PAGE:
"I thought he had a really good game," said the Texas play caller. "I was really pleased with a lot of things you need to see a young quarterback do and the management aspect of it. He had a few speed bumps in there, which you would expect, but he had a lot less than what I thought he would have had. I thought he had a great week of preparation."
With a long pass play of only 22 yards and only one attempt deep down the field, one of the major questions since the BYU game has been about the lack of a vertical passing game.
Watson explained how the offense works in that regard.
"In every route pattern we have, there's a deep ball," he said. "The defense has to give it.The defense we played this past week was a defense that was a bend-don't-break style of defense, and they kept a tight umbrella on everything. They're a type of defense, if you look at their history, that doesn't give up a lot of big plays, explosive down the field throws because of the style and coverage that they play. They more or less make you work it."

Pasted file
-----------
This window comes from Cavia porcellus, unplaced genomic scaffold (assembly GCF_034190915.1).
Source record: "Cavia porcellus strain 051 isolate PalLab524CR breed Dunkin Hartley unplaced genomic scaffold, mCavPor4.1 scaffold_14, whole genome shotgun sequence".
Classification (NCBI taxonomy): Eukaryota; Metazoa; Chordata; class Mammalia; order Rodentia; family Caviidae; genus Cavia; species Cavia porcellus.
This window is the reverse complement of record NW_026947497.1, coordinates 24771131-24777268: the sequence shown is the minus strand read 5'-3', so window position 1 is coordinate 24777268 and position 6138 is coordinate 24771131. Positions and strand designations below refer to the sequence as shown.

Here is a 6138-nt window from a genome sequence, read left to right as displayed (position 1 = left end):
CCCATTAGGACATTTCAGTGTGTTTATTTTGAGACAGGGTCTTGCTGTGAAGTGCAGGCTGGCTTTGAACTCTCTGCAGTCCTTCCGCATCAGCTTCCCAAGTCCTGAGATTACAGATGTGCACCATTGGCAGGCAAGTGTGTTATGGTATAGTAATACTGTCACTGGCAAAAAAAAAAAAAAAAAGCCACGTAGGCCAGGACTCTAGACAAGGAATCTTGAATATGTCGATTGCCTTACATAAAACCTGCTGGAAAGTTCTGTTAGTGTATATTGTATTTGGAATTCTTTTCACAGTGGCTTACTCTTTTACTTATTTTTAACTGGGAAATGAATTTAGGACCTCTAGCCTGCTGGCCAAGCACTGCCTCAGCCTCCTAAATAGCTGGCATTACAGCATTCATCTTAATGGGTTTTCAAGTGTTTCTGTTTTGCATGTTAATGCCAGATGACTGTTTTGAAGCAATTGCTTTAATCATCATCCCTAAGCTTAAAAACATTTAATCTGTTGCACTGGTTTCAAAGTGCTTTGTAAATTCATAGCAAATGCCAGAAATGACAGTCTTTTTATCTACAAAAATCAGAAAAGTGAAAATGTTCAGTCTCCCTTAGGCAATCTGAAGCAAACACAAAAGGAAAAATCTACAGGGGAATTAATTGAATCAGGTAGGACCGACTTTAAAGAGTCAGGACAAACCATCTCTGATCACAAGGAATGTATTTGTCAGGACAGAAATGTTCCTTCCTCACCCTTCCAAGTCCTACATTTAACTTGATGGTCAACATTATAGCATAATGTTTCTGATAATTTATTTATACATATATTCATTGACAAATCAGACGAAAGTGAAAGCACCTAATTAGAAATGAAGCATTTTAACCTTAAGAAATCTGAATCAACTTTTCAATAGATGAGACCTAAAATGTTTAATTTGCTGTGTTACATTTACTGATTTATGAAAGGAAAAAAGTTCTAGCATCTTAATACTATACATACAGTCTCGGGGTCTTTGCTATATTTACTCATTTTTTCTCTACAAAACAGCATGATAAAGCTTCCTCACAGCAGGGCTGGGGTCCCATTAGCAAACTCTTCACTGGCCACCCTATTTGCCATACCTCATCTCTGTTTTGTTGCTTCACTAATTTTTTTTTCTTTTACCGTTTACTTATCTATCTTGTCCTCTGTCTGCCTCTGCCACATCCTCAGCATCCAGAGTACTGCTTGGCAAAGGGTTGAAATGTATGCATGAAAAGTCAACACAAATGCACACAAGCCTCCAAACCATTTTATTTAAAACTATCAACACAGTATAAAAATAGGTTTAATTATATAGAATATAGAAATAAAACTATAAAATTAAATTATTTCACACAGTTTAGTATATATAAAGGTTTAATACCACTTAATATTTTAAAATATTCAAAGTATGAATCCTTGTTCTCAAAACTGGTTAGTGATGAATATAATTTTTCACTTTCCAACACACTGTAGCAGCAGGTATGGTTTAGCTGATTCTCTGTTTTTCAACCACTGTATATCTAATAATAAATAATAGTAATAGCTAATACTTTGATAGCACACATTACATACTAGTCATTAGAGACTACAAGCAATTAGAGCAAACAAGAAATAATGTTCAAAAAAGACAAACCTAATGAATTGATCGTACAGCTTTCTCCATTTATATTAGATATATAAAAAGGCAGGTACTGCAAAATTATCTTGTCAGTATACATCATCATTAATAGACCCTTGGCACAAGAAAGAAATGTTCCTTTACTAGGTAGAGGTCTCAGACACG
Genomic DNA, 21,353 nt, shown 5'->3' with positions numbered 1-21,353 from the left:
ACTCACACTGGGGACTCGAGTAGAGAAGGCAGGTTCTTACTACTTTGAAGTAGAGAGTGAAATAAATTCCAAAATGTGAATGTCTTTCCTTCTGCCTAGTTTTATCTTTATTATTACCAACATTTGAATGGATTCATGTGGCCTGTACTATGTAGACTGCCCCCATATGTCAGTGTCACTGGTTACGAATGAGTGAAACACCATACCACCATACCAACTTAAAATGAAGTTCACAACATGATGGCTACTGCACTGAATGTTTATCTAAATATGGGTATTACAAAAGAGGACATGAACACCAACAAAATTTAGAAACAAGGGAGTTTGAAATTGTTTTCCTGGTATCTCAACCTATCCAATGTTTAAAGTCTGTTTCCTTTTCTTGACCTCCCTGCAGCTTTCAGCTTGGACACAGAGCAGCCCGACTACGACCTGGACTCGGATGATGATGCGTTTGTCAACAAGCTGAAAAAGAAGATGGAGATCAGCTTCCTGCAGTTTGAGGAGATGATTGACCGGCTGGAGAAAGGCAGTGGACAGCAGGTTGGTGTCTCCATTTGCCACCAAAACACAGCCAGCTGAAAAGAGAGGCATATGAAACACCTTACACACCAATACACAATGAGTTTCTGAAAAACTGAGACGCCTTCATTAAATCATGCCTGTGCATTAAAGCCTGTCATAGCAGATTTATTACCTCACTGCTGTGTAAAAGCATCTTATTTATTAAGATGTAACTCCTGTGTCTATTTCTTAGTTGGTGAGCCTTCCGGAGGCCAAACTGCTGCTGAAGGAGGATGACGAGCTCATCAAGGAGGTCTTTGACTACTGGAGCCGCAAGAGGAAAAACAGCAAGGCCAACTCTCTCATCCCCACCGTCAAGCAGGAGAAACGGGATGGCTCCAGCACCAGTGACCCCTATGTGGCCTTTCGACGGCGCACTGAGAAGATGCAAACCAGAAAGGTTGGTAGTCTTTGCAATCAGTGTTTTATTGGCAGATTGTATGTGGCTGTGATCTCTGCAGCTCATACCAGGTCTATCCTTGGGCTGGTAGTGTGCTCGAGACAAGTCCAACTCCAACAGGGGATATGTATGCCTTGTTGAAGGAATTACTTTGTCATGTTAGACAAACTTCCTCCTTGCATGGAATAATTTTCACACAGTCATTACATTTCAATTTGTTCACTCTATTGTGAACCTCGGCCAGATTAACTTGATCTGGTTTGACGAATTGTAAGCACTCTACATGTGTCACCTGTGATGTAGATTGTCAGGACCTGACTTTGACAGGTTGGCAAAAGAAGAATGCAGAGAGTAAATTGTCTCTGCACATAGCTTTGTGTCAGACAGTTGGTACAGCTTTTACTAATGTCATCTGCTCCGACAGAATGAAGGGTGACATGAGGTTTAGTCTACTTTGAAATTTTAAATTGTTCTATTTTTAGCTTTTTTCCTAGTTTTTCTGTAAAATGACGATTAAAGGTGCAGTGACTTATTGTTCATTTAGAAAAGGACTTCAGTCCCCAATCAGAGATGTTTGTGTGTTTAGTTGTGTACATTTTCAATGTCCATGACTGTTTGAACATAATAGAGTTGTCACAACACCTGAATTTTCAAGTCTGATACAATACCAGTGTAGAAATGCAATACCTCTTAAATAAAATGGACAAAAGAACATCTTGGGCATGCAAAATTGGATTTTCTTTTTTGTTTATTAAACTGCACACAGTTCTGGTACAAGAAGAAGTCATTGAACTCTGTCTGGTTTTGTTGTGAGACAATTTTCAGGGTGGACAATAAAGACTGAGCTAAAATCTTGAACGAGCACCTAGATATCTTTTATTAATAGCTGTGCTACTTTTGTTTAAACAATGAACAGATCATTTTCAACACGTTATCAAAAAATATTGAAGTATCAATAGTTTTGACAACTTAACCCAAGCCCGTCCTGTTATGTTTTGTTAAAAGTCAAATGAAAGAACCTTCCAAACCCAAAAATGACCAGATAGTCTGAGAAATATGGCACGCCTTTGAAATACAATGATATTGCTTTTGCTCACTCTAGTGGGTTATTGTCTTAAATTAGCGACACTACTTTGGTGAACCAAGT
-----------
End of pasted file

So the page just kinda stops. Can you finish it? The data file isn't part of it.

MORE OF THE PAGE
In fact, BYU aligned with two deep safeties, showing little to no respect for the Texas running game to find success against even numbers. And the decision by the Cougar defensive staff paid off -- the Horns weren't able to threaten the BYU front seven with the running game and so the secondary was never put in the type of run-pass conflicts that often result in big plays.
Just how bend-don't-break is the BYU defense? The Cougars sit tied for 60th nationally in plays of 10 or more yards allowed, but have given up only three plays greater than 20 yards and one play of more than 30 yards.